Just a couple more pictures, showing some of the old details that I love so much. First, the latch in the front – all nice and worn and rusty.

One of the top corners showing the trim that runs along the two sides.

The sides are made up of this wonderful paned pattern –

Well, I hope I haven’t bored you too much with this tour of my new hutch! It took awhile to get it posted as I was having trouble with the camera – it kept making the red look pinkish -eww! I love pink, but the hutch is definitely not pink! Jeff taught me how to turn off my flash, so that the color is more true.

We have been busy all week with school projects that I will share soon. We have a packed weekend up ahead, so you may not hear from me until Monday, unless I get a few moments. Have a wonderful day and weekend yourself!


Homemade Vanilla Ice Cream

On the 4th, we made our ever-popular homemade vanilla ice cream. This is a tradition in our family, going back as far as I can remember. I have fond memories of watching my grandfather hand-crank the ice cream freezer in his backyard, while my cousins, siblings, and I gathered around, taking a turn every so often and marveling at how hard it was to turn by the end. And then came the reward – enjoying that cold, creamy, sweet treat around my grandparent’s long picnic table, or maybe, sitting around on the screened-in porch, surrounded by aunts, uncles, cousins, grandparents and my own family.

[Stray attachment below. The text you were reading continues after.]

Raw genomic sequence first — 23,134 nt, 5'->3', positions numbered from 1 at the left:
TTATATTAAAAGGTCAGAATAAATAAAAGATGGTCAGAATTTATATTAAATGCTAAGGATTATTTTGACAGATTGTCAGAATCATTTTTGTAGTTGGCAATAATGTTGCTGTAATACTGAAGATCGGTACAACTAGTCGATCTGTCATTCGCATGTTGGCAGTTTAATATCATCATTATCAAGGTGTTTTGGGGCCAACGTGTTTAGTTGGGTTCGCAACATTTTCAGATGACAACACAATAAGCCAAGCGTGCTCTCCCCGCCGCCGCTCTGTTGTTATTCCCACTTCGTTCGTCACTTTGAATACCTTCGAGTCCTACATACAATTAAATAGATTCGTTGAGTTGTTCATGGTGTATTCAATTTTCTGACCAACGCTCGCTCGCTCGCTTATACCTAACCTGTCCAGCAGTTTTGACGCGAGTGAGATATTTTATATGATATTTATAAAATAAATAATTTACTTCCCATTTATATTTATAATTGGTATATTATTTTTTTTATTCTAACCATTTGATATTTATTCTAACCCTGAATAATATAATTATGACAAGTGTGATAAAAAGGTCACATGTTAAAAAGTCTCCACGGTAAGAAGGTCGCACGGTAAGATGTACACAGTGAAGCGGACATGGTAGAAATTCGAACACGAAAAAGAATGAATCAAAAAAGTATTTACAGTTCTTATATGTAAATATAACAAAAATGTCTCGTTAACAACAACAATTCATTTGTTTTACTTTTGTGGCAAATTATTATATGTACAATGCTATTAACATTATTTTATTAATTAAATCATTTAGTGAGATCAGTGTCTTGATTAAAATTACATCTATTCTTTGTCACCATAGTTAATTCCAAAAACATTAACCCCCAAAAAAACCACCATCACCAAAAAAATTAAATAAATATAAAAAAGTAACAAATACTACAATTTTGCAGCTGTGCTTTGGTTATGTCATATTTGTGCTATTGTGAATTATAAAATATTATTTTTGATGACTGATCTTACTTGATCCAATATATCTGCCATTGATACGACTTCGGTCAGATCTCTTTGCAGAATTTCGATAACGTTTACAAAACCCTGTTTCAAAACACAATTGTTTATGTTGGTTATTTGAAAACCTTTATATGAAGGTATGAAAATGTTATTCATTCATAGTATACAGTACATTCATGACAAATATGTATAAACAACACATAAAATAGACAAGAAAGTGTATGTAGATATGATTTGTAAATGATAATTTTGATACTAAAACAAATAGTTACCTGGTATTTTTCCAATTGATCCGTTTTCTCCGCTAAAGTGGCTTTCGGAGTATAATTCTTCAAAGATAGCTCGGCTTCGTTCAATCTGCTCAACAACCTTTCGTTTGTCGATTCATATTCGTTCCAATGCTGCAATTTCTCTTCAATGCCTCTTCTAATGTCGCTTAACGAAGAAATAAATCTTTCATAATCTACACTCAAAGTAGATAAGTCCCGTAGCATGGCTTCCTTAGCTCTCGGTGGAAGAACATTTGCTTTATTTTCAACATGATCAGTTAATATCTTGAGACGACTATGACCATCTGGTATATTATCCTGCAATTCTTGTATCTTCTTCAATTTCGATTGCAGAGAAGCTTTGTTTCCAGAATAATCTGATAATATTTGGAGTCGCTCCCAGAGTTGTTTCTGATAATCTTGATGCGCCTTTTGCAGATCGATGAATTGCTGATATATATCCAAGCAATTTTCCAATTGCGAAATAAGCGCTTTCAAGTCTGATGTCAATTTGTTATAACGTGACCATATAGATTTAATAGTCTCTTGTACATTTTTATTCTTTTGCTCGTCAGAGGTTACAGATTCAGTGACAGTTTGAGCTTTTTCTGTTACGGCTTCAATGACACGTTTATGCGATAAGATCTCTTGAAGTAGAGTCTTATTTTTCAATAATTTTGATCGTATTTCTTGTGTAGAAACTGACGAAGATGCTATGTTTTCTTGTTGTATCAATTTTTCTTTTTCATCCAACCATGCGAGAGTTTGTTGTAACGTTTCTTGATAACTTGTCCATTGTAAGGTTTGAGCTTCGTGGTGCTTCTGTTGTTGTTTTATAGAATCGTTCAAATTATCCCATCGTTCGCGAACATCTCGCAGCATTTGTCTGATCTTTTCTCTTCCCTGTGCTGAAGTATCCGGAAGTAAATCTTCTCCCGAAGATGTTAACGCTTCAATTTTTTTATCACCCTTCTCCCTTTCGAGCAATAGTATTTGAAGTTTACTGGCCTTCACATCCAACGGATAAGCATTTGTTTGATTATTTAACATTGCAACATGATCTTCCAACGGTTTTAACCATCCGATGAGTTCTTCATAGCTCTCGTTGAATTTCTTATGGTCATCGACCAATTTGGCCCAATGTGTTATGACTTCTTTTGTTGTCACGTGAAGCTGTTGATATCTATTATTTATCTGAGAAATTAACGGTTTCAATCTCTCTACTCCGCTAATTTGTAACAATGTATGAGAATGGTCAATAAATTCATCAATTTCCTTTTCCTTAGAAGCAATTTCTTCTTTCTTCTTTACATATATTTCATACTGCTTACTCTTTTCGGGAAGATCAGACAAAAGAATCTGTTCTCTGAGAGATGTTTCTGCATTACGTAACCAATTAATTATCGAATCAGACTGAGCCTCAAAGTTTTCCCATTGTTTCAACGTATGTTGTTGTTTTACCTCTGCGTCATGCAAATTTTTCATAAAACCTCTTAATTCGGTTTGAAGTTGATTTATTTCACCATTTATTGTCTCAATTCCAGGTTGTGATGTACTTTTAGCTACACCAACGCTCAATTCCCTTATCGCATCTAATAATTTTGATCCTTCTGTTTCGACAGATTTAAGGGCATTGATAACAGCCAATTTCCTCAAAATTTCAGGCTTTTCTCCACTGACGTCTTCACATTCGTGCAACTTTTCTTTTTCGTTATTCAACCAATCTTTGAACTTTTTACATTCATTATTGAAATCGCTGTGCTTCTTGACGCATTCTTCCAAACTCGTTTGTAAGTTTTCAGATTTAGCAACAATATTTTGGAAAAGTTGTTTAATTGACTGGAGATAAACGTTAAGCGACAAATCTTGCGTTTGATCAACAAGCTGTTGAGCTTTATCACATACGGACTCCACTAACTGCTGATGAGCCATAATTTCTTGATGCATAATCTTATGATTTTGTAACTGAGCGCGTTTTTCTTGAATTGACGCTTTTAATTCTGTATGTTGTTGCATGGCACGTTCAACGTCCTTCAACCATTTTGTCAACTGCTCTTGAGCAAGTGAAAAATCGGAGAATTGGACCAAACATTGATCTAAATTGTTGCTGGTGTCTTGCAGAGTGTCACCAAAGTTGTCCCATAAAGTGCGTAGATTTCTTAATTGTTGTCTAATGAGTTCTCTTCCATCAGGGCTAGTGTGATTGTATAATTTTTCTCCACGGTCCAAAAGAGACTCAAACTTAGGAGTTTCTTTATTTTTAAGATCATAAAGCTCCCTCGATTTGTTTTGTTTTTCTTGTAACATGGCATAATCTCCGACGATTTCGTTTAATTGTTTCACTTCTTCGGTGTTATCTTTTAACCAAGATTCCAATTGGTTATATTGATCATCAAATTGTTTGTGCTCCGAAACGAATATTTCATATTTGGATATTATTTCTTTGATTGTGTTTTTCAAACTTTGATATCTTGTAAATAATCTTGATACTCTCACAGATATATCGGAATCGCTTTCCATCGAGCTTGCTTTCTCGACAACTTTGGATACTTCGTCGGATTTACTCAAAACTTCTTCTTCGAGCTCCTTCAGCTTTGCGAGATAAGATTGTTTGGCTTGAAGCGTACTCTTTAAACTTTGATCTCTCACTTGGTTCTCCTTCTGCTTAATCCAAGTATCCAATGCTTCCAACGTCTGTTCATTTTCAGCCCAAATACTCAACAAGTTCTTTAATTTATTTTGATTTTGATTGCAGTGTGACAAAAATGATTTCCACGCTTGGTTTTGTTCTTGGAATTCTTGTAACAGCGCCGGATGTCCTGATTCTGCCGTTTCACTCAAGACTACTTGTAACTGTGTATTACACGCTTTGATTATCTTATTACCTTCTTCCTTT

These days we still enjoy this special treat – usually on the 4th of July. My brother, Boyd, usually gets the honor of cranking the ice cream, although a motor does it now and not his arm. This year his helper was Anna, who thought it quite fascinating that you could actually make your own ice cream.

My recipe for vanilla ice cream came out of the instruction book that came with our freezer – it is simple and always creamy and delicious.

Vanilla Ice Cream

3 Cups Milk (+ more to add to fill line – see below)
2 3/4 Cups Sugar
3/4 teaspoon Salt
3 Cups Half and Half
2 Tablespoons Vanilla
6 Cups Whipping Cream

Scald milk until bubbles form around edge.
Remove from heat.
Add sugar and salt.
Stir until dissolved.
Pour into ice cream freezer canister.
Stir in half and half, vanilla, and whipping cream.
Add more milk until it reaches the “fill line” inside the canister.
Cover and refrigerate 30 minutes.

The actual freezing of the ice cream is something that has always seemed mysterious to me, although my brother laughs at me for this. He says it’s not hard – just layer ice and rock salt around the freezer and turn it on. (Don’t forget to buy rock salt in advance – I did and my other brother, Mike, had to brave a torrential downpour the afternoon of the 4th in order to nab the very last box of rock salt on the shelf! Yay Mike!!!) Keep adding layers as the ice melts to keep the ice cream tin covered and cold. When the machine stops – let it set for a bit and then start dishing it up for everyone to enjoy.